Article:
Accountability in Education (Excerpt From Knowing The Learner)

The Problems of Accountability, Teacher Evaluation, and Merit Pay

From Chapter V of Knowing The Learner

In  a  collective   social   enterprise  such   as  publicly   supported  education,  all participants — teachers, students, parents, supervisors and administrators, government officials,  and  providers of educational resources — should be  accountable for their actions. But  what  forms  precisely  should that  accountability take  for  each  of these stakeholders? The  public  mind  today  is focused primarily on  teacher accountability. At the  time  of the  writing  of this  book, teachers are  being  held  accountable for the performance of their  students on  high-stakes, norm-referenced tests.  Hiding  in the shadows behind this  practice is  the  assumption that  we  can  know   the  effects  of teaching on  students’ test  performance. Hiding  more  deeply is  an  assumption  of causality  — the  assumption that  teachers’  actions  or lack  thereof are  a cause  of the level of student performance on these  tests. It seems  straightforward that there  should be some  relationship between teachers’  actions  and  students’ attainment. The whole educational enterprise is founded on this assumption. But what  can we soundly infer about the  actual  relationship?

A large  number of factors  would have  to be considered to build  any such  causal equation. To  begin   with,  there   are  the  numerous  human attributes that  need   to be  taken   into  account (including student  intention, motivation, interest, previous learning, learning habits,  and cultural factors such as level of competency in language in  which   test   is  administered,  and   socioeconomic  well-being). These   constitute competing explanations for level of success  on assessments and  tests. Some of these (e.g., interest) might  themselves be considered worthy goals for learning, often  more worthy than  stated   course content itself.  Many  teachers take  on  the  challenge  of developing these  as capabilities, but, of course, HSNR tests neither measure nor take these  capabilities into  account. Consequently, the  exclusive use  of such  instruments reduces the  evaluation of teaching and  learning to improperly defined content and format.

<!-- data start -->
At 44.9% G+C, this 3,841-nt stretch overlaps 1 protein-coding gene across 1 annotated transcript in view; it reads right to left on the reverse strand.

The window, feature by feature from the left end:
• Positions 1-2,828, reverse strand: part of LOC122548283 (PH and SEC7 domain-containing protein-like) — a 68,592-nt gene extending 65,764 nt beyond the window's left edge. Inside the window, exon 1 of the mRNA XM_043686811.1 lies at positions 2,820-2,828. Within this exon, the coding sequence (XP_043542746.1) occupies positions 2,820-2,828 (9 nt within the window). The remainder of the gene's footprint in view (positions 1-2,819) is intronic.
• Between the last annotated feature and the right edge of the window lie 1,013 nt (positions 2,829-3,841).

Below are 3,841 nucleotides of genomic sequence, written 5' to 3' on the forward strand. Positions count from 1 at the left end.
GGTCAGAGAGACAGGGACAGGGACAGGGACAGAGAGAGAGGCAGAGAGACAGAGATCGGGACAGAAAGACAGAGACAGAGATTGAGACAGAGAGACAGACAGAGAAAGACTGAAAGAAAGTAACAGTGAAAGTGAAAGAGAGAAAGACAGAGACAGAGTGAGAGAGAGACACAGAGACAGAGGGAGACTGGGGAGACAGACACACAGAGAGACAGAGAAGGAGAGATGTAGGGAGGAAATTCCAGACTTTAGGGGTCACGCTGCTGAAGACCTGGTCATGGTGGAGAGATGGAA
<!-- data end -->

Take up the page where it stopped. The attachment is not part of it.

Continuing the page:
Then  there  are  questions of the  effects  of poverty/wealth, cultural enrichment/ deprivation, and  sense   of  security/insecurity on  student performance. Might  such effects   have   as  great   or  greater  an  influence  on  student  performance than   the experience of spending a period of time  with  a particular teacher?  What proportion of these  factors  can a teacher reasonably be held  accountable for? How can we tease out the  effects  of such  factors?